Im currently revising for my uni exam, At the moment, I have maded key point from each of the lectures and I will do past papers too. How do you revise and get good marks, as I want to get 50-60% in my exam.
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- Thread Starter
- 21-12-2015 21:25
- 21-12-2015 21:31
past papers are my favourite way to revise. As they say, practice makes perfect !
- 21-12-2015 21:40
I used to use a lot of past papers when I was in high school and that helped me a lot. However, once I got to university I realised that past papers are a bit limited. I mean they are very good for study don't get me wrong and by all means use them. But I have found that what works best for me is going over the entire course content and making summaries as you go along. After this try some exercises from past assignments you have done in the course and also textbook exercises (depending on the course). Reread all of your summarised notes and then start doing past papers without looking back at your notes. Afterwards mark your paper and this should give you a good indication of where you are at. When marking your paper, whatever question you get wrong, spend a little bit of time thinking over why you got it wrong (in this way you will remember the concept when you are in the exam). Do all past papers. Afterwards redo the past papers again. You should get 100% this time around and if you don't then go over the questions again and think of why you got them wrong and understand this. Also, after doing this I suggest you look over all of your notes again and you should be allgood for the exam! You could also try rewriting your notes out again from memory (this helps me tremendously!). This is what I do anyway and I aim for the 90% + percentile always. Hope this helps and good luck!Last edited by Cats&Roses; 21-12-2015 at 21:42.
- 21-12-2015 21:45
- 21-12-2015 21:52
- 27-12-2015 16:53
There are various techniques that you could try out. It's just a matter of trying them all out and seeing which ones suit you best!
- Do lots of practice questions on the topics you're revising, especially for subjects like mathematics. It'll enable you to remember the steps of how to solve the questions effectively! For some links, try this link:
StudyMaths provide tutorials and practice questions on various topics. They mark themselves and you can always generate more questions if you need more practice on certain topics.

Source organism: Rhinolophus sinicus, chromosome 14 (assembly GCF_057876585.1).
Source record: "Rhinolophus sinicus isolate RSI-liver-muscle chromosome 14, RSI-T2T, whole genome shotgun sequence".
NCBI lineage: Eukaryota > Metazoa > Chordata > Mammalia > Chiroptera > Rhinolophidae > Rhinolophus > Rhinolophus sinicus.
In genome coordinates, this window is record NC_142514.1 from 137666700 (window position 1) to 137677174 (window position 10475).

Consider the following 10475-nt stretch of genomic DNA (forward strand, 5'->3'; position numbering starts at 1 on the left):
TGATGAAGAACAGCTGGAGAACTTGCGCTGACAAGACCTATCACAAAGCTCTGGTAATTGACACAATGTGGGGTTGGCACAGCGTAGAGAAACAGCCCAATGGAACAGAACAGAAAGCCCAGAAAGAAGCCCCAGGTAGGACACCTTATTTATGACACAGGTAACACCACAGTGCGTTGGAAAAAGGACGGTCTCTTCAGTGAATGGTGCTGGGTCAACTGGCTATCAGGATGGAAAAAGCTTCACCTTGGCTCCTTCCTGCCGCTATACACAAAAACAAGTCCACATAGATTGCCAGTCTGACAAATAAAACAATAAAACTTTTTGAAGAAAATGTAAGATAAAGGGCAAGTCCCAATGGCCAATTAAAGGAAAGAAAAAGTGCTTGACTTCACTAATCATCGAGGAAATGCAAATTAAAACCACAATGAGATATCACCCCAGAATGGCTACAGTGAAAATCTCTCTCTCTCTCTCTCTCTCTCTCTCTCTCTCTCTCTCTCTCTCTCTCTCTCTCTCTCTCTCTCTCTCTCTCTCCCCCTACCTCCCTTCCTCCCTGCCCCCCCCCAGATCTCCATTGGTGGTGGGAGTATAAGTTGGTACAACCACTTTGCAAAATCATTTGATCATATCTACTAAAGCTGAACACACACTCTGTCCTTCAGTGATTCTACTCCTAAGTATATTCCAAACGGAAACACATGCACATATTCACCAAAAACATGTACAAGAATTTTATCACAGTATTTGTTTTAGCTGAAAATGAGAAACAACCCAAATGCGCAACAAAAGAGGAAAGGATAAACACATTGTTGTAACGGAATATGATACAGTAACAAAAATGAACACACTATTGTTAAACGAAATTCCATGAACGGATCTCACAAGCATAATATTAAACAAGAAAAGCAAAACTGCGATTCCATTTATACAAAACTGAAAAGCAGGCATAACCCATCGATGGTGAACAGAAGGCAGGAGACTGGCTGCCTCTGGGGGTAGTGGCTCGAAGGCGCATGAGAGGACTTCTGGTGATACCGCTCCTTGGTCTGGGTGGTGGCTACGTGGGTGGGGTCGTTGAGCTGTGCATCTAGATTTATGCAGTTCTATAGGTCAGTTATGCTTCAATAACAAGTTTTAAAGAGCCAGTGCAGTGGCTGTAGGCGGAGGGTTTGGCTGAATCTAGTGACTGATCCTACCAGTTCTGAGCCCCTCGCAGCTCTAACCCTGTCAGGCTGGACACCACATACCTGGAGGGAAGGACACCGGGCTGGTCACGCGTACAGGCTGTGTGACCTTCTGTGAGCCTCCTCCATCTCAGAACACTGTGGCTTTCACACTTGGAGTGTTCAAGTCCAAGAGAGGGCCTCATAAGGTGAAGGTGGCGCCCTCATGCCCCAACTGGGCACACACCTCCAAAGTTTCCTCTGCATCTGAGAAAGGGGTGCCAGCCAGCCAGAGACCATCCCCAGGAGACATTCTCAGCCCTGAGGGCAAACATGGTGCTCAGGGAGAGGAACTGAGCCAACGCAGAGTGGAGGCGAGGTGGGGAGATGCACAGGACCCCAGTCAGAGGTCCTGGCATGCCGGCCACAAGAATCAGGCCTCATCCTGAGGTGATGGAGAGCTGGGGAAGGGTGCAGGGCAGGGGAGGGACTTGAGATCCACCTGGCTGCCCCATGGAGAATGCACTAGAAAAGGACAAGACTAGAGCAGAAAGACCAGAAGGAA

- Flashcards! Particularly for keywords you need to remember for questions that ask for definitions. Quizlet is a useful website for this; it allows you to learn them and it devises tests for you to see if you've understood and remembered the material.
On the topic of flashcards, here's another technique; space repetition. This is a technique in which you study certain keywords over a peod of time consistently to ensure that you don't forget them. Here's a paragraph explaining this technique in more detail on a FluentInThreeMonths article:
This technique is particularly useful for subjects like the sciences, English Language and Literature, religious studies, geography and history.
- Cornell Note-Taking System
This is where you grab a piece of A4 paper, a 30cm ruler and a pen. For this, you need to draw a vertical line near to the left of the piece of paper and draw a line vertically 3/4 of the way down the paper. Then, from underneath that line, draw a horizontal line all the way cross the bottom of the page. You should have three boxes and in each of these boxes, label each of them the following:
I uploaded an image of this in case my explanation was too perplexing (it was poorly explained!). This technique is particularly useful for subjects like geography, the sciences, history, English Language and Literature and religious studies.
- Read the textbook once and not worry about remembering anything to get a rough idea of what you're reading. Read it a second time and as you go along, take notes and remember to write in your own words! Alternatively, put a gummy bear on each paragraph and every time you finish a pararaph, reward yourself by eating it! This technique is particularly useful for history, geography and the sciences.
- Loci; this was a technique used by the Ancient Greeks. This is where you associate certain ideas and topics with your surroundings. For instance, if you're learning about the Romans and you own a calendar, you can easily remember that Julius Caesar invented the calendar!
Or if you're learning about the Holocaust, you can associate the ceiling with Anne Frank where she hid until she was found. This technique is useful for any subject!
- The Pomodoro technique; this is where you set yourself a certain amount of time to revise a certain topic with breaks in-between. Time management is essential at school and the Pomodoro technique is a perfect technique and habit to take up in order to improve your time mamagement skills. Before you embark on using the Pomodoro technique, make sure you have a clear idea of what you want to achieve by the end of the session so that way, you know what you need to do during this time period. This technique is suitable for any subject!
I hope some of these techniques helped!